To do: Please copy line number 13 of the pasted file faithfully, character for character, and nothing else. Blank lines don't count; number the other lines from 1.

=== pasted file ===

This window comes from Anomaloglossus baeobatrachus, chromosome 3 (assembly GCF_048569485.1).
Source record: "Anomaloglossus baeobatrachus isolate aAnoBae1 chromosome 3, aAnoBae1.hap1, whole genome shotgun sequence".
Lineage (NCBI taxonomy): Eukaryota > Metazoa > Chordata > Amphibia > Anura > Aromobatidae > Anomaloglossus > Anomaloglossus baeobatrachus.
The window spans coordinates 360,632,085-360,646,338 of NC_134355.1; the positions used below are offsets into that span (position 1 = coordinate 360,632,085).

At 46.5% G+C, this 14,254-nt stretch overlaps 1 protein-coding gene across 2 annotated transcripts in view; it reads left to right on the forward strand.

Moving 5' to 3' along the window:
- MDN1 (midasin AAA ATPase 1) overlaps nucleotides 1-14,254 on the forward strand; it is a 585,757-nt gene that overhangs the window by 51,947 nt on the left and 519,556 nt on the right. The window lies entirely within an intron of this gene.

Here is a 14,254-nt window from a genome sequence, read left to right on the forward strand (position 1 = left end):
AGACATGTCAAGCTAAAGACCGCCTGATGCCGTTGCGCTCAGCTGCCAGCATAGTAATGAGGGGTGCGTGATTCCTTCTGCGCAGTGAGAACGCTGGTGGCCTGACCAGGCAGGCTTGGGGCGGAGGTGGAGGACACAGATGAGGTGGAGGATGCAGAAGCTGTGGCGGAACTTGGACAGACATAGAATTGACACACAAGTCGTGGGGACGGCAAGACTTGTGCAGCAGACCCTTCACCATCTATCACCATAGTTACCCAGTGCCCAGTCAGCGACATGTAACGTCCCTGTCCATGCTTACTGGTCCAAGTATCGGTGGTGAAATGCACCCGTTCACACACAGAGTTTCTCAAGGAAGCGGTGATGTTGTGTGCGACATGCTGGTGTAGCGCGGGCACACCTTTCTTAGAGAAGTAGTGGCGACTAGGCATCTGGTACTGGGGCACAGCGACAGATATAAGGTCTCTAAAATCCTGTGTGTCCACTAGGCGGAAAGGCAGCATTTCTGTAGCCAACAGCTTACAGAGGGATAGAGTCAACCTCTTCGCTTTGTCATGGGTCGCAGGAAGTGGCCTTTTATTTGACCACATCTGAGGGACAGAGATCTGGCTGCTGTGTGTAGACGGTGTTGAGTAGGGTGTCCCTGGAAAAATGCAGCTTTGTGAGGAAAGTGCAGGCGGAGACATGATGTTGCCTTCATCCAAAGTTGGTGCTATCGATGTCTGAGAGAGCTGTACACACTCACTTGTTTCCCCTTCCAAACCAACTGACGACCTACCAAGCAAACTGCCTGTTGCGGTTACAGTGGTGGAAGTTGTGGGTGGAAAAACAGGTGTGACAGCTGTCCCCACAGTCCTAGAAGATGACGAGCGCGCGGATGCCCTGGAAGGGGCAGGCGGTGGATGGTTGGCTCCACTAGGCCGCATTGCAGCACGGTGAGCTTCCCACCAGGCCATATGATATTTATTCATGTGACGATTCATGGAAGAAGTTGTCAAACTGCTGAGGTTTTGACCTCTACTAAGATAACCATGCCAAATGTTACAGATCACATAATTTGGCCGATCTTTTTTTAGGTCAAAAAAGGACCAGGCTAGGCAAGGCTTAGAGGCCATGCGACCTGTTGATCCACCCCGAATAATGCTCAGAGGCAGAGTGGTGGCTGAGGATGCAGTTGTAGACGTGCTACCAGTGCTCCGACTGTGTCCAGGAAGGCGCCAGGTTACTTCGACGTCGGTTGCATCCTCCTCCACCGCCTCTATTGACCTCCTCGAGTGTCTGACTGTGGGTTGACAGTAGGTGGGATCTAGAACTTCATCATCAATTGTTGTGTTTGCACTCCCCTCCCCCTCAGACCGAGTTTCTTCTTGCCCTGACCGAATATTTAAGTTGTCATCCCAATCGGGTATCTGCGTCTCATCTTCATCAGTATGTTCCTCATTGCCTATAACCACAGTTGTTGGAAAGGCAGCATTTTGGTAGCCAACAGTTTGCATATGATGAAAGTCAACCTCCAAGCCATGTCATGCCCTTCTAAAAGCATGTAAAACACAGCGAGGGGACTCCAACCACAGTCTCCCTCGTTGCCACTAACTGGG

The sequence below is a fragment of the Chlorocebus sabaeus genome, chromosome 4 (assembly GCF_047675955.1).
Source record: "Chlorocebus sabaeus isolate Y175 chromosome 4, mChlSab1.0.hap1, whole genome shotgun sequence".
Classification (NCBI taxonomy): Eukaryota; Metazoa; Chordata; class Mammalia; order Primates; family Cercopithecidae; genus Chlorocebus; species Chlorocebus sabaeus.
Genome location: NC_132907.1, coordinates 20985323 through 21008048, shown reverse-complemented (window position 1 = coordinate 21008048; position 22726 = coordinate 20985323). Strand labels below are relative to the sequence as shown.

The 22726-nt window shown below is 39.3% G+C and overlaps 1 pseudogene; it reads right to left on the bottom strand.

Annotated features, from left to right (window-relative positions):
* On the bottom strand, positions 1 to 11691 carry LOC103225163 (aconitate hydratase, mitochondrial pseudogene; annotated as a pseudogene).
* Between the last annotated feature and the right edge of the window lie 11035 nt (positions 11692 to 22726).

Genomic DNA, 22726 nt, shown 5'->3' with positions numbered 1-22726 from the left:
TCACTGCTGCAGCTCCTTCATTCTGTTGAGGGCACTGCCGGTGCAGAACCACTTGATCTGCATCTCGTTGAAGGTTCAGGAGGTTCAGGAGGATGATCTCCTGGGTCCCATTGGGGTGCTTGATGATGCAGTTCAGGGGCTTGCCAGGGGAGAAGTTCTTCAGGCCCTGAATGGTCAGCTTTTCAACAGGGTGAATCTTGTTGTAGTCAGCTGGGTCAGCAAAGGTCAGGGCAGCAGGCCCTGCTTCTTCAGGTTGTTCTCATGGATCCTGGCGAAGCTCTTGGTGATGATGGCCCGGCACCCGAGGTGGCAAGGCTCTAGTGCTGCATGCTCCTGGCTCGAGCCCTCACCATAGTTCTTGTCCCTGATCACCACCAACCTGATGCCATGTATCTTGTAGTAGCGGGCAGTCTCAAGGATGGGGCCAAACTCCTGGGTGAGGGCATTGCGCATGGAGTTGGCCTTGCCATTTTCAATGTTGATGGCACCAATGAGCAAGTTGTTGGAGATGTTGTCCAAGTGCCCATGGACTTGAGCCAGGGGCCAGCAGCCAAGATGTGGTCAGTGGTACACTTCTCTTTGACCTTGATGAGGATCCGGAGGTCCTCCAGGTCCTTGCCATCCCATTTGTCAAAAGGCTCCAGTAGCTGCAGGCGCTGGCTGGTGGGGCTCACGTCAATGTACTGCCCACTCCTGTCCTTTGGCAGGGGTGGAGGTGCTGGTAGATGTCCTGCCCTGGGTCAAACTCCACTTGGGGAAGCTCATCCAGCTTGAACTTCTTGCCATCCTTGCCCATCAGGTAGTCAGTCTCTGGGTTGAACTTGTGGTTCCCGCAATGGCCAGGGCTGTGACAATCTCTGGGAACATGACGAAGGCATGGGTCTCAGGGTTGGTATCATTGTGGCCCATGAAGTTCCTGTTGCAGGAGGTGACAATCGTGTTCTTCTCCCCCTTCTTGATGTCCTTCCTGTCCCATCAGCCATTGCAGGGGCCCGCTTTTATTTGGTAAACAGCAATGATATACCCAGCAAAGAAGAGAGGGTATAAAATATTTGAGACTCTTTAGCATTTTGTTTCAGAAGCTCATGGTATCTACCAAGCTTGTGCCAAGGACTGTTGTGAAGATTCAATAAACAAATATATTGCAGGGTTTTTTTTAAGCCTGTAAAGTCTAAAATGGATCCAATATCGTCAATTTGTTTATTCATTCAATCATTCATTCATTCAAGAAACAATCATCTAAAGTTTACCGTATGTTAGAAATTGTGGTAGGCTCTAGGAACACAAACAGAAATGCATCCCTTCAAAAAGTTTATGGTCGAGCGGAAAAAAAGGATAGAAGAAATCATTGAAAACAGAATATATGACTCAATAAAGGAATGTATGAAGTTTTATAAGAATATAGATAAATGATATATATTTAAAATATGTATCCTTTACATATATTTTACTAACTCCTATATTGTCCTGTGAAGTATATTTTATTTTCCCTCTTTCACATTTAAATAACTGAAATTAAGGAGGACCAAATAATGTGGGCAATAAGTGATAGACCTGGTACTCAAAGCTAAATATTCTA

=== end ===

Genome location: NC_132907.1, coordinates 20985323 through 21008048, shown reverse-complemented (window position 1 = coordinate 21008048; position 22726 = coordinate 20985323). Strand labels below are relative to the sequence as shown.